Liver, whole milk, cheese, butter, margarine andmany reduced fat spreads are dietary sources of retinol. Carrots, dark green leafy vegetables andorange-coloured fruits, e.g. mangoes andapricots are dietary sources of carotenoids.
Vitamin D
Dietary vitamin D exists as either ergocalciferol (vitamin D2) or cholecalciferol (vitamin D3).Ergocalciferol (D2) is derived from the UV irradiation of the plant sterol ergosterol, which is widelydistributed in plants and fungi. (D3 ) is formed from the action of UV irradiation on 7-dehydrocholesterol in the skin of animals including humans.Vitamin D is not classically a vitamin but a pro-hormone, acting as a precursor to one of thehormones involved in calcium homoeostasis. Cholecalciferol is metabolised to the active steroidhormone 1,25-dihydroxyvitamin D3 in the liver and kidney. In this form it works as a hormoneregulating the amount of calcium absorbed in the intestine. It is also essential for the absorption of  phosphorus and for normal bone mineralisation. Vitamin D is also involved in the regulation of cell proliferation and differentiation. Vitamin D is also an activator of insulin-like growth factor (IGF-1)and, associated with this, poor vitamin D status is linked to sarcopenia (age related loss of skeletalmuscle) which affects up to 25% of those over the age of 65 years and more than half of those over 
Deficiency of vitamin D results in poor calcification of the skeleton and hence skeletal deformity inchildren (rickets) and it leads to pain and bone fragility in adults (osteomalacia).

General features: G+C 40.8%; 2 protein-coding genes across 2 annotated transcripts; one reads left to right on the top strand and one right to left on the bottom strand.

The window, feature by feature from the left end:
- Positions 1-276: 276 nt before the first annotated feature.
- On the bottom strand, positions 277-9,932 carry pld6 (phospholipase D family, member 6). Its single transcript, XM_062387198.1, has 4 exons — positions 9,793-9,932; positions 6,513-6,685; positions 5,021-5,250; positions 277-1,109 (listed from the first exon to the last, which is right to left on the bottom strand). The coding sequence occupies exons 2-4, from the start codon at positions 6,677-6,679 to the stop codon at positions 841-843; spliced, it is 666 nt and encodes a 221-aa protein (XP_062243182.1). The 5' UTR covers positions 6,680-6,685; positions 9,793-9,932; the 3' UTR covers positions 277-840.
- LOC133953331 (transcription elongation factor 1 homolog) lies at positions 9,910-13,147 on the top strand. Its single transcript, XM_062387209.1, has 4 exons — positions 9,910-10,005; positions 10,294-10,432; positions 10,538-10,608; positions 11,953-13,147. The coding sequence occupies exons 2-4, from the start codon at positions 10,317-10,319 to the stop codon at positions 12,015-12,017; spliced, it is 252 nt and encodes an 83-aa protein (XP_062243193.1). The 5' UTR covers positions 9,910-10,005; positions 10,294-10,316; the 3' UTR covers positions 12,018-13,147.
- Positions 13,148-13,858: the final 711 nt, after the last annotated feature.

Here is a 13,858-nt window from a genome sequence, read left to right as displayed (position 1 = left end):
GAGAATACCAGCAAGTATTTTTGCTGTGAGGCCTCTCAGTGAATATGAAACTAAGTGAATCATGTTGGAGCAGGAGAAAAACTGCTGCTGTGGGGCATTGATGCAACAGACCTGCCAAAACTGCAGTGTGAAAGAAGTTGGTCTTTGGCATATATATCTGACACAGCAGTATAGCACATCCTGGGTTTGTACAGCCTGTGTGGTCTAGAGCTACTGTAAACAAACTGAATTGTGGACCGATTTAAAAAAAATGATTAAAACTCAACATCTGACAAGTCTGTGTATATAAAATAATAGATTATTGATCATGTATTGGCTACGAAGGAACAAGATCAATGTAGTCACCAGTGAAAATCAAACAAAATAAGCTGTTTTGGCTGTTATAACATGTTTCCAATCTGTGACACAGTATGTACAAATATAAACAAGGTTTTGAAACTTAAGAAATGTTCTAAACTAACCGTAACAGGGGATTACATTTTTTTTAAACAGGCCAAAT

Oily fish, eggs, fortified cereals and margarineare the main dietary sources of vitamin D. In theUK, the law states that margarine must befortified with vitamin D (and vitamin A).Vitamin D is also often voluntarily added toreduced fat spreads, as is vitamin A. Humanmilk contains low levels of vitamin D, but infantformula is fortified with 0.001-0.0025mg/100kcal.
Vitamin E
Vitamin E is a group of eight lipid-soluble compounds synthesised by plants, tocopherols andtocotrienols. Alpha-tocopherol accounts for 90% of the vitamin E in human tissues. Vitamin E actsas an antioxidant and is required to protect cells against oxidative damage from free radicals, for example oxidation of the lipids in cell membranes. Vitamin E content in food is expressed in termsof mg equivalents based on the biological activities of the tocopherols present
Existence of dietary vitamin E deficiency is not considered to be a problem even in peopleconsuming a relatively poor diet. Deficiency only occurs in people with severe fat malabsorbtionand rare genetic disorders.
Food sources
Foods containing large amount of polyunsaturated fatty acids will generally contain large amountsof vitamin E, therefore the richest sources of vitamin E are vegetable oils, nuts and seeds. Sincevegetable oils are the richest source, deficiency is rare.
Vitamin K 
Vitamin K is required for the synthesis of several of proteins required for normal blood clotting and bone structure. Vitamin K is synthesised by bacteria in the large bowel and is also present in both plant and animal foods.
Deficiency is rare as vitamin K is widely available from the diet and is also provided by gut bacteria.